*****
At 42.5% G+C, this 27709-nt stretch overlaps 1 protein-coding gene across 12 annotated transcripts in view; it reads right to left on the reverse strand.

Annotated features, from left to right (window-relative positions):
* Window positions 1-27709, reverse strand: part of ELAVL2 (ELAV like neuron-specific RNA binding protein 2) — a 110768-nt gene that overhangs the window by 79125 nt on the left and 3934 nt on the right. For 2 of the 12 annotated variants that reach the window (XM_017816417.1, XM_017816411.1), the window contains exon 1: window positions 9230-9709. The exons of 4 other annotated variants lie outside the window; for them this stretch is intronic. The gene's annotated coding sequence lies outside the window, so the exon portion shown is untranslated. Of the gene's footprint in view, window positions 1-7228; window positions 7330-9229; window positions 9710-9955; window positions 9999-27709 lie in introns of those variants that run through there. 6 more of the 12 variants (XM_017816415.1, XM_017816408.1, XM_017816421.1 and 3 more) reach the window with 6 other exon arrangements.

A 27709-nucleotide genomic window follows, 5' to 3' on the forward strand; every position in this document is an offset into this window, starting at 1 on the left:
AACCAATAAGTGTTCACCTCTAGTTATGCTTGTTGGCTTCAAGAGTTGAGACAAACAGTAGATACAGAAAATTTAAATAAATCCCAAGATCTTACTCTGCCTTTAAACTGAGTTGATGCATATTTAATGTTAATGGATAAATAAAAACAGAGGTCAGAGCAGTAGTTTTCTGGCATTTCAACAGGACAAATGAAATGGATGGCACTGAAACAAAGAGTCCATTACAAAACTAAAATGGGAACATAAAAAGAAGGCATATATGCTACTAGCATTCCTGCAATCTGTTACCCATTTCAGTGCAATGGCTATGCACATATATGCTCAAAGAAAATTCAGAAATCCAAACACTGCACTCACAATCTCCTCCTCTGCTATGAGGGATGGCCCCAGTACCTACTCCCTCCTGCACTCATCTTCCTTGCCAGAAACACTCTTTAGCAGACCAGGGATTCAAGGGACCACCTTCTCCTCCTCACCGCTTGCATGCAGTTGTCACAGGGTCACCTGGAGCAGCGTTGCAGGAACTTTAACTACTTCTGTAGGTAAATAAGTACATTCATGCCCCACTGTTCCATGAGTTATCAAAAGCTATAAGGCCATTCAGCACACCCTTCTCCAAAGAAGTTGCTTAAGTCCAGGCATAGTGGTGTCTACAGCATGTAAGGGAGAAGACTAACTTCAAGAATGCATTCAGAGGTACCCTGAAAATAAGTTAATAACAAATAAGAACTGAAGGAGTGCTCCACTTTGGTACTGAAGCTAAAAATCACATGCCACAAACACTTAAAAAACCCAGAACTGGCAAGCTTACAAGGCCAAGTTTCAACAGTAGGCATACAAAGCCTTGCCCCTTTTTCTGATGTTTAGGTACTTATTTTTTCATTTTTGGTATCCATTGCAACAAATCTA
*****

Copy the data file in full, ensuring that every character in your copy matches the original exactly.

At 42.5% G+C, this 27709-nt stretch overlaps 1 protein-coding gene across 12 annotated transcripts in view; it reads right to left on the reverse strand.

Annotated features, from left to right (window-relative positions):
* Window positions 1-27709, reverse strand: part of ELAVL2 (ELAV like neuron-specific RNA binding protein 2) — a 110768-nt gene that overhangs the window by 79125 nt on the left and 3934 nt on the right. For 2 of the 12 annotated variants that reach the window (XM_017816417.1, XM_017816411.1), the window contains exon 1: window positions 9230-9709. The exons of 4 other annotated variants lie outside the window; for them this stretch is intronic. The gene's annotated coding sequence lies outside the window, so the exon portion shown is untranslated. Of the gene's footprint in view, window positions 1-7228; window positions 7330-9229; window positions 9710-9955; window positions 9999-27709 lie in introns of those variants that run through there. 6 more of the 12 variants (XM_017816415.1, XM_017816408.1, XM_017816421.1 and 3 more) reach the window with 6 other exon arrangements.

A 27709-nucleotide genomic window follows, 5' to 3' on the forward strand; every position in this document is an offset into this window, starting at 1 on the left:
AACCAATAAGTGTTCACCTCTAGTTATGCTTGTTGGCTTCAAGAGTTGAGACAAACAGTAGATACAGAAAATTTAAATAAATCCCAAGATCTTACTCTGCCTTTAAACTGAGTTGATGCATATTTAATGTTAATGGATAAATAAAAACAGAGGTCAGAGCAGTAGTTTTCTGGCATTTCAACAGGACAAATGAAATGGATGGCACTGAAACAAAGAGTCCATTACAAAACTAAAATGGGAACATAAAAAGAAGGCATATATGCTACTAGCATTCCTGCAATCTGTTACCCATTTCAGTGCAATGGCTATGCACATATATGCTCAAAGAAAATTCAGAAATCCAAACACTGCACTCACAATCTCCTCCTCTGCTATGAGGGATGGCCCCAGTACCTACTCCCTCCTGCACTCATCTTCCTTGCCAGAAACACTCTTTAGCAGACCAGGGATTCAAGGGACCACCTTCTCCTCCTCACCGCTTGCATGCAGTTGTCACAGGGTCACCTGGAGCAGCGTTGCAGGAACTTTAACTACTTCTGTAGGTAAATAAGTACATTCATGCCCCACTGTTCCATGAGTTATCAAAAGCTATAAGGCCATTCAGCACACCCTTCTCCAAAGAAGTTGCTTAAGTCCAGGCATAGTGGTGTCTACAGCATGTAAGGGAGAAGACTAACTTCAAGAATGCATTCAGAGGTACCCTGAAAATAAGTTAATAACAAATAAGAACTGAAGGAGTGCTCCACTTTGGTACTGAAGCTAAAAATCACATGCCACAAACACTTAAAAAACCCAGAACTGGCAAGCTTACAAGGCCAAGTTTCAACAGTAGGCATACAAAGCCTTGCCCCTTTTTCTGATGTTTAGGTACTTATTTTTTCATTTTTGGTATCCATTGCAACAAATCTA